In this article, you will be able to continue investigating how the GDPR applies to your start up, and what obligations the startup needs to fulfil to be GDPR compliant. Luckily for startups, companies with less than 250 employees (SMEs) do not have the same obligations as massive corporations. Below you will see how to protect personal data and when complying with seven key principles.
WHAT DATA ARE WE TALKING ABOUT?
To set the record straight, when a company deals with a user’s data, it could take the form of personal data or sensitive data. Personal data is any piece of information that can identify you as a person. This includes information such as a full name, email address, phone number, profile picture etc. (For the full list of personal data, click here). A great example is your phone, which collects and stores all your personal data, ranging from your name associated to your user account, to your home address stored on Google Maps. Meanwhile, sensitive data is another issue. Sensitive data includes information such as a user’s racial or ethnic origin, political or religious opinions, health information etc. A useful rule of thumb is to ask yourself whether such information would cause some conflict. (For further information about sensitive data, click here, recital 51).
WHAT ARE MY STARTUP’S OBLIGATIONS?
There are seven principles that a company must keep in mind when dealing with someone’s data.
LAWFULLY, FAIRLY AND TRANSPARENTLY
Firstly, any data that your startup will collect must be dealt with correctly. This means that the startup must process data lawfully, fairly, and transparently. Sounds ambiguous… but in reality, it’s not so complicated. It simply means that the client/user has given you permission to use their personal data through consent with full and clear knowledge of what is going to occur with their data.
As a startup you can ask your users for consent, by giving them an option to check a box or press a button, agreeing to share information. Consent has to be given for a specific purpose which should be indicated alongside the check box or button. It is very important that the box is not already checked and that the user has the possibility to opt-in. Pre-filled boxes violates the GDPR’s concept of consent.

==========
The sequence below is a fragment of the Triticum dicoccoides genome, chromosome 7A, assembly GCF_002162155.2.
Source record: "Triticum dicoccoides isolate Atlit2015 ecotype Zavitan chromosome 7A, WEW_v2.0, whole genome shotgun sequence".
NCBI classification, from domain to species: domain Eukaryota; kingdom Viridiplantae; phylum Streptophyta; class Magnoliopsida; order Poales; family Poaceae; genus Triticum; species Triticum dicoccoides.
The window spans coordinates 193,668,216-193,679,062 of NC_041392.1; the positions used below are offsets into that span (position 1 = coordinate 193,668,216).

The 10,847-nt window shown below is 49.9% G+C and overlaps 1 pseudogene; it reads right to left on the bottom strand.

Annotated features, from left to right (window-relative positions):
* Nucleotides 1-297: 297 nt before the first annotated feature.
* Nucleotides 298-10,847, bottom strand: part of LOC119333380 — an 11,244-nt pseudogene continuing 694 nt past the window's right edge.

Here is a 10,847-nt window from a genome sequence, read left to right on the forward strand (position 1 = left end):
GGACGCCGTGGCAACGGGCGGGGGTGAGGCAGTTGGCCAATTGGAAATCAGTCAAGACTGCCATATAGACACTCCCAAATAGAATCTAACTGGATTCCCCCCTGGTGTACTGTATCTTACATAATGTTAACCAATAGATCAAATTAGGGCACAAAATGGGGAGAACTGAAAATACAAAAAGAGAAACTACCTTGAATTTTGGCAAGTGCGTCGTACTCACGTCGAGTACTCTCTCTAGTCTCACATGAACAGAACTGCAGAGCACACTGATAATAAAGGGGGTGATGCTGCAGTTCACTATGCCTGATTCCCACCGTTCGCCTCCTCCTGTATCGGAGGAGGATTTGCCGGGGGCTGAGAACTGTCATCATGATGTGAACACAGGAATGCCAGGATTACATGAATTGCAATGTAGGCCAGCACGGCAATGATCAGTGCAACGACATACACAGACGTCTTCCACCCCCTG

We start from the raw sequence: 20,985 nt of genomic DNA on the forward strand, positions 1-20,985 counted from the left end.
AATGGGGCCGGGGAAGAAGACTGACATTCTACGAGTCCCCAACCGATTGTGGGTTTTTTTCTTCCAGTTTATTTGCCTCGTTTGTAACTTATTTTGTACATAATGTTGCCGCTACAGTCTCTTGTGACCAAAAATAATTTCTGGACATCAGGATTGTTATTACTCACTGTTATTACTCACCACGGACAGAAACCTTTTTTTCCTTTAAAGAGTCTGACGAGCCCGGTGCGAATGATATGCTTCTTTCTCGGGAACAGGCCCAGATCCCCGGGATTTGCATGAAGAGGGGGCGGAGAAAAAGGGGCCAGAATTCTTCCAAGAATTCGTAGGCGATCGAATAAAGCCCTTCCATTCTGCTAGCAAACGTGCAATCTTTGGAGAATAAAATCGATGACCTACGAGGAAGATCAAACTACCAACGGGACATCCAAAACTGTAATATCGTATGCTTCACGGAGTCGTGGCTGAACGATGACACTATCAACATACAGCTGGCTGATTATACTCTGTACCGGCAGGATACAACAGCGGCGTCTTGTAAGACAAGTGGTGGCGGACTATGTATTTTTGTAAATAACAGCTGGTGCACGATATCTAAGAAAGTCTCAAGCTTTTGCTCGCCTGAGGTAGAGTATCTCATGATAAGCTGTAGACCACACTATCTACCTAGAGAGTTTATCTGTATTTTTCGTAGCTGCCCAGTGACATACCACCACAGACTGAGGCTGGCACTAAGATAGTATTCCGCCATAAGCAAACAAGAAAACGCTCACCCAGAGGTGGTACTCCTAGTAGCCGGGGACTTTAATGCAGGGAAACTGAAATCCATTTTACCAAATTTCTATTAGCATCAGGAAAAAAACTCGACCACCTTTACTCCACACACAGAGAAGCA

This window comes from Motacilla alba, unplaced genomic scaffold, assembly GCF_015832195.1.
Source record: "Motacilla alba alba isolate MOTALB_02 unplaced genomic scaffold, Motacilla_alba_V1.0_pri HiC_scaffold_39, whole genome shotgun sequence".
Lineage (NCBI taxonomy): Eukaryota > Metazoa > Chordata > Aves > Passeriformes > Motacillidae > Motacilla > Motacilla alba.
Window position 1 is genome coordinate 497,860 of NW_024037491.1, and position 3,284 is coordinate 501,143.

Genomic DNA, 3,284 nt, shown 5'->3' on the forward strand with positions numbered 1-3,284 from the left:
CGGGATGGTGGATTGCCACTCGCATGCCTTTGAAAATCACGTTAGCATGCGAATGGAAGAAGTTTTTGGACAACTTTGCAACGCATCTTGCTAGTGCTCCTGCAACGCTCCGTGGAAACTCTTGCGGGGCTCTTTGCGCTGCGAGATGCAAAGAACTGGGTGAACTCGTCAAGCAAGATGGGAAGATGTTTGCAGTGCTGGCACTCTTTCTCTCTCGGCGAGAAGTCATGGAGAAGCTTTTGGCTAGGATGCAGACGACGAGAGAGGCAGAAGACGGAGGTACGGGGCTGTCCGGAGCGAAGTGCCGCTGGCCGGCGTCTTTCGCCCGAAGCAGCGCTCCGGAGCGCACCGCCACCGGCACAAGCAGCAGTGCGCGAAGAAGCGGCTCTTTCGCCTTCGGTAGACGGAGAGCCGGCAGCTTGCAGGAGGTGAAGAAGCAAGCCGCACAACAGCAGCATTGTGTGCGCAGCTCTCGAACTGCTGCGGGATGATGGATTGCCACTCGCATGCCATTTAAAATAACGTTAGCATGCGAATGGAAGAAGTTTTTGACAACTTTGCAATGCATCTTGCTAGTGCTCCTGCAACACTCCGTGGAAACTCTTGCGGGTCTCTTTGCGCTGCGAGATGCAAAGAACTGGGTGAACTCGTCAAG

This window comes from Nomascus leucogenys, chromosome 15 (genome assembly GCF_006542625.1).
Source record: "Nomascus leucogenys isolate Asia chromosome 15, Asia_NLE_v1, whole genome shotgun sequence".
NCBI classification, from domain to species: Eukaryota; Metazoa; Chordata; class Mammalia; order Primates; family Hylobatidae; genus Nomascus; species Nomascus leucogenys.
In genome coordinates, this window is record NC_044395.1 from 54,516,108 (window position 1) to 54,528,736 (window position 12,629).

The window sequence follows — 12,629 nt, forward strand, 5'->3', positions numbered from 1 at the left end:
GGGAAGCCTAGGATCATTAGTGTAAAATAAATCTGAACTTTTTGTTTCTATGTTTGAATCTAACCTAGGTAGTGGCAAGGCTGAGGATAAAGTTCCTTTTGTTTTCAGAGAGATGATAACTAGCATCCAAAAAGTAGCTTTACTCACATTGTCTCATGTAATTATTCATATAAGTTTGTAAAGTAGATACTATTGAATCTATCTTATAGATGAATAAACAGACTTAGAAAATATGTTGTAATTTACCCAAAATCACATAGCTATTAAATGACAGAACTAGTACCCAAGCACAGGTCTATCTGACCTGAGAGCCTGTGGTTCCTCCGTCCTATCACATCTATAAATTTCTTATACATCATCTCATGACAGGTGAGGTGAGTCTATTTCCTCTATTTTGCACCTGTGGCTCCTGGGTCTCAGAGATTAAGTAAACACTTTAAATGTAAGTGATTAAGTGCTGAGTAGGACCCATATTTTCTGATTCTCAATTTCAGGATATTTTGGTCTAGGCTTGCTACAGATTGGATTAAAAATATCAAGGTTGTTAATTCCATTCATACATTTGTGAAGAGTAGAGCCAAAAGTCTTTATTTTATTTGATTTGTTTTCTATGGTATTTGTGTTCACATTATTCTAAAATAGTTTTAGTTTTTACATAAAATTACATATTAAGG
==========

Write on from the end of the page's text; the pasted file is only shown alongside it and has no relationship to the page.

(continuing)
Let’s illustrate the concept of consent with an example. When a user enters your website and your startup offers the option to subscribe to a weekly newsletter, data in the form of an email must be collected from the user. The user then inserts their email and must have the possibility to submit the request through ticking a box or pressing a button, acknowledging that they are submitting their information to your startup for the purpose of the newsletter. It is also necessary to then give the user the possibility to opt-out in a way that is easy for the user to do. The unsubscribe option at the bottom of the newsletter is a common tool used by companies.
Below, you can see a great example:
If you are not an online service, but are creating a user profile in a shop, consent still has to be given. This can be done by e-signing a document or confirming through submission that permission has been granted to the startup, corresponding to the profile creation.
Secondly, purpose limitation is an integral aspect to comply with. This means that any data collected from a user of the website must be for a specific and indicated purpose. The obligation ensures that the company is transparent about what the data is being collected for and what is going to happen to that data. Anything outside that description is not permitted. This obliges the company to request for consent from the user every time a new use for the data is required.
DATA MINIMISATION AND STORAGE LIMITATION
Thirdly, your startup must minimise the information that it collects. A great rule of thumb is only collecting what is ‘really’ necessary. Upon analysing the information requested on your website, consider what purpose it serves and whether it is fundamental. Also, when storing that data, the same applies – meeting the storage limitation obligation. As the information becomes unnecessary for the purpose it served, remove it! Keep only the minimum data necessary to keep track of your users.
Data accuracy is another obligation that the startup must comply with. This means that all the data held must be correct and up to date. The startup must give the user the opportunity to update their information. Providing an email to a person responsible for data management in the company or having the ability to edit their profile are two different options possible to correct data.
CONFIDENTIALITY AND INTEGRITY
For the sixth principle, treat data confidentially and treat it with integrity. To ensure this, a company must have a security system from which it operates. Quick action if there are any security breaches, may avoid any further damage.
Accountability is the seventh and final principle that your startup must comply with. There are two parts to accountability. Firstly, the startup must indicate clearly who the controllers and processors of the data are. This could be indicated in the privacy statement of the startup (example within the contact and general section, click here).
Then, the startup must be able to show that you have complied with the provisions found in the GDPR. A way of indicating this would be to collect the consent given by the individuals who have subscribed to the weekly newsletter.
There are seven obligations that a startup needs to comply with to be GDPR compliant. The good news it that you have already dedicated time to figuring out what those obligations are! The next step for you is to read the following article “What can I do to meet the GDPR obligations?” to see what your startup can do today to become GDPR compliant.
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